In a Twitter thread, US President Donald Trump said the US withdrawal from Syria would be a thorn in the side of Russia and China, who "love to see us bogged down, watching over a quagmire, & spending big dollars to do so." But analysts disagree.
A group of protesters who were attacked by Turkish security officials back in May 2017 are suing the Turkish government. Murat Yasa, a Kurdish activist who is among those suing, says the attack has left with him long-term physical and psychological issues.
Selahattin Demirtaş led the Kurdish political movement to a record finish in Turkish elections just three years ago. Now, the former human rights lawyer reaches voters from behind bars with Twitter posts and campaign rallies staged during his weekly 10-minute phone allowance to his wife.
Turkish President Recep Tayyip Erdoğan won victory in landmark elections that could hand him near-unchecked power. Erdoğan has overseen a major crackdown on dissent and the press since a failed coup in July 2016 and many Turks told PRI they'd rather leave their country than continue living under a ruler they say has grown increasingly authoritarian.
Turkey has arrested about 150 journalists since last year's failed military coup against the government of President Recep Tayyip Erdogan. The country is now the world's leading jailer of journalists. But as trials begin, Erdogan is insisting that none of these editors and reporters are being tried for their professional work. They're all terrorists, he says.
Presidents Donald Trump and Recep Tayyip Erdogan stood side by side at the White House on Tuesday and promised to work through strained ties despite the Turkish leader's stern warning about Washington's arming of a Kurdish militia.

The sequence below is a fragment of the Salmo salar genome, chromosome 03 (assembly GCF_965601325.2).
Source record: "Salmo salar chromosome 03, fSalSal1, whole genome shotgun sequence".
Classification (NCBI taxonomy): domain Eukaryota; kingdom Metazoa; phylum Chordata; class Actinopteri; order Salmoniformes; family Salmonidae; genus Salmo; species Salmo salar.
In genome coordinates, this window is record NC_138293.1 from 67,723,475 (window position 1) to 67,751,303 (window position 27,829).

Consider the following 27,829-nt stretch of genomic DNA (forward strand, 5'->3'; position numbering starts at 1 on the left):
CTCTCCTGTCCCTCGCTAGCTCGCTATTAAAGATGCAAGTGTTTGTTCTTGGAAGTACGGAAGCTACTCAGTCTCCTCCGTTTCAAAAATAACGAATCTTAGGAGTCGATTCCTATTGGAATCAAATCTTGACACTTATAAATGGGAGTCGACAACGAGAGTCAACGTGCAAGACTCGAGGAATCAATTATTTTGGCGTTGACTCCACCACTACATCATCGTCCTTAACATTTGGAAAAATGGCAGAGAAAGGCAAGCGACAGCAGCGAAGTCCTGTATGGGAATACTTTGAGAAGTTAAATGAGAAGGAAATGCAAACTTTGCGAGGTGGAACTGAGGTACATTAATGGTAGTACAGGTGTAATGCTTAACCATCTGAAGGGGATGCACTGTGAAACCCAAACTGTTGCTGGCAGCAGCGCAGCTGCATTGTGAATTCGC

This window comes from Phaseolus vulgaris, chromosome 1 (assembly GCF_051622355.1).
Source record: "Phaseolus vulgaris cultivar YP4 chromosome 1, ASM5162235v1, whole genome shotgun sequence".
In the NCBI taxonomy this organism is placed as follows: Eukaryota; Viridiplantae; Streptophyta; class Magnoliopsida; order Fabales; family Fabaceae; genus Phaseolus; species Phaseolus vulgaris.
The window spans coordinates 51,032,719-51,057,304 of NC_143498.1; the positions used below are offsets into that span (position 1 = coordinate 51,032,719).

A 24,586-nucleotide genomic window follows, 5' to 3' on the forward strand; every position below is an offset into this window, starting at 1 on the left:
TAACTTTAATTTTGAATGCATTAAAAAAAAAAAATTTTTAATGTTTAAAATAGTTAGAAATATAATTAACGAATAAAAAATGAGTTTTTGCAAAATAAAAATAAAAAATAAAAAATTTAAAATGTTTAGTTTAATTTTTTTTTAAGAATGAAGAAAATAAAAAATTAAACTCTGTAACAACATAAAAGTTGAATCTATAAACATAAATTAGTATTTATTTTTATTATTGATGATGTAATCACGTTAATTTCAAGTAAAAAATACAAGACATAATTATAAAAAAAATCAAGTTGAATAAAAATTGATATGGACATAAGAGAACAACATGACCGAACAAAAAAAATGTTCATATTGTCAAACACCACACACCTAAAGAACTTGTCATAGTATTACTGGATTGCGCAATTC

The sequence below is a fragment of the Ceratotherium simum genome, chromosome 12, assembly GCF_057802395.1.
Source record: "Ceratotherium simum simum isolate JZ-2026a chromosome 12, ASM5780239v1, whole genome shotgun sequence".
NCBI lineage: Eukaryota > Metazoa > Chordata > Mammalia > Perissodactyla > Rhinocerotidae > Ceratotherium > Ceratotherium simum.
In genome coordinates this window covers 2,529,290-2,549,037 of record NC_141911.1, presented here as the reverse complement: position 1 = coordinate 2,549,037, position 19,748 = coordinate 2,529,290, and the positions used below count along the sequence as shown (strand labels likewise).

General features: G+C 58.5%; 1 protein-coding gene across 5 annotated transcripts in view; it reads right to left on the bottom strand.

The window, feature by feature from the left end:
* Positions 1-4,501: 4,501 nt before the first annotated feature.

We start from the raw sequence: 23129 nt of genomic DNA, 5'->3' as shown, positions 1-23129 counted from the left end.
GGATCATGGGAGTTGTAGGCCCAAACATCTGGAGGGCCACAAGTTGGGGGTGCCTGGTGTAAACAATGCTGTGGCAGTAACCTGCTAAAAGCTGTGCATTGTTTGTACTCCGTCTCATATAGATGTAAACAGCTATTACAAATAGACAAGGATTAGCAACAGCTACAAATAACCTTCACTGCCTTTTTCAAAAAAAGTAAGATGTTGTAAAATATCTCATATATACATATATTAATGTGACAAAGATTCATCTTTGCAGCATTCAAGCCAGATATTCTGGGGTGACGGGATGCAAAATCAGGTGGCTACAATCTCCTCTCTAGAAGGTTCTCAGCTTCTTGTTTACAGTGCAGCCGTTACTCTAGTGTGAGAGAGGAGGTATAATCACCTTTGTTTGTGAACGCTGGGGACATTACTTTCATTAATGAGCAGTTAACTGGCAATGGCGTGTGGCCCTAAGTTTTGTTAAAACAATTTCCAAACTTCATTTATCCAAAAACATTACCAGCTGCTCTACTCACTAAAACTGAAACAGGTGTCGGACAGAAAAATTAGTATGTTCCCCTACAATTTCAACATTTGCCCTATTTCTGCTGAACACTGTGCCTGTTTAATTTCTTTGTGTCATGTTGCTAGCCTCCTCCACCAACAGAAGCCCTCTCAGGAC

Turkey detained more than 1,000 people and suspended over 9,100 police in a vast new crackdown against alleged supporters of the US-based preacher accused of orchestrating the coup bid against President Recep Tayyip Erdogan.
Earlier, protests swept across Turkey. It's been called the most significant challenge to Prime Minister Recep Tayyp Erdogan's rule. But the protests, and the response from the ruling AKP party, are receiving a mixed response among Turkish moderates.
A new bill in France makes it a crime to deny genocide in France. The Turkish government is outraged because the law also makes it a crime to deny that the Ottoman Turks massacred millions of Armenians during World War I.
Turkey's been roiled by protests for days, with protesters and government supporters digging in their heels. But as the government has lashed out at protesters, the protesters have taken the criticism in stride, even turning the criticism into songs and motivation to carry on.
Ongoing anti-government protests in Turkey began as a way to protect a rare green patch in the nation's largest city. Though they later swelled to object to the government's treatment of their demonstrations, the movement's environmental roots could lead to greater awareness of increasing endangerment of the country's natural resources.
Turkey is finally starting to acknowledge and accept its large Kurdish minority. After decades of discrimination, the government is moving to include them. But in exchange for that recognition, the Kurds may well be asked to back an expansion of the powers of Turkey's president.
Turkey has been on the front lines since the beginning of Syria's civil war more than two years ago. Now, the country's government is urging the U.S. and other nations to get militarily involved -- though its having a tough time selling that message at home.